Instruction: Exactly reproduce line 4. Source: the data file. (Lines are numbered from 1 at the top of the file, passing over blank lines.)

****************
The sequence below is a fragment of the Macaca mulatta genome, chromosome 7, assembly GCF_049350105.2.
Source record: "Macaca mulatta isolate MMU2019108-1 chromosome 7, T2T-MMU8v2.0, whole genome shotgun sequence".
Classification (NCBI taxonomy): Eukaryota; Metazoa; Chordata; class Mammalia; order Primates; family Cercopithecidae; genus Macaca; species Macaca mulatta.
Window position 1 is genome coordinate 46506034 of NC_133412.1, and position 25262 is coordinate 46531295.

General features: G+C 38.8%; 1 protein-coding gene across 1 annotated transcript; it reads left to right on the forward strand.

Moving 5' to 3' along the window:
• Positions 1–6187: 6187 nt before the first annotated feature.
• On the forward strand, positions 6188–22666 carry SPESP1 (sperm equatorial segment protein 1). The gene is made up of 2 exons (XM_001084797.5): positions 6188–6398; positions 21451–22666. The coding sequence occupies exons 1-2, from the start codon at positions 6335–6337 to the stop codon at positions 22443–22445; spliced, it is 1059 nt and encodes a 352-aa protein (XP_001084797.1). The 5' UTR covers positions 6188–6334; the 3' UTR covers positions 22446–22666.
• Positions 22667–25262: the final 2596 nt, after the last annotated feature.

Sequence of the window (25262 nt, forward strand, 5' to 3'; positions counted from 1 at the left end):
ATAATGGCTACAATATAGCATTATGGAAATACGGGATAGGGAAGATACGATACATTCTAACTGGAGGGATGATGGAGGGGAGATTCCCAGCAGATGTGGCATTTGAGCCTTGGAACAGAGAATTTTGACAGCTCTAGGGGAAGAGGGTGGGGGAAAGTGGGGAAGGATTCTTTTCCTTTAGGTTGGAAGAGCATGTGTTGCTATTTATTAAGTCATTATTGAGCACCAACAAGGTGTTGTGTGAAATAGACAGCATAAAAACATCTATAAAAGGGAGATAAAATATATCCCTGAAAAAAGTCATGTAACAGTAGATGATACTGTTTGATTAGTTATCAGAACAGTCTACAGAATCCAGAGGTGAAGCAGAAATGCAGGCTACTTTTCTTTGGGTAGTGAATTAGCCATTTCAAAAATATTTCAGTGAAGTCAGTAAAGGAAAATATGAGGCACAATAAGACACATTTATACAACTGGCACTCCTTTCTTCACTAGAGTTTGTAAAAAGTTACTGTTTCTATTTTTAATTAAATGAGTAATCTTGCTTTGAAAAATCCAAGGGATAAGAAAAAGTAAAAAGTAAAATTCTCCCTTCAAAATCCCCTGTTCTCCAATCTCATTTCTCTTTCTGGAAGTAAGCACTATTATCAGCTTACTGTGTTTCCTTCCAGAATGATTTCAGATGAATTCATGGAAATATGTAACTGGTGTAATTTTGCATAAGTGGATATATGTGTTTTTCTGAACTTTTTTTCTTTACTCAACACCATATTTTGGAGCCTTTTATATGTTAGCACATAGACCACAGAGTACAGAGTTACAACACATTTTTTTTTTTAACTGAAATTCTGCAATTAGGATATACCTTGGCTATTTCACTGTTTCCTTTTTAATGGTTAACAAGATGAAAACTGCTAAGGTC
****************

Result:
Window position 1 is genome coordinate 46506034 of NC_133412.1, and position 25262 is coordinate 46531295.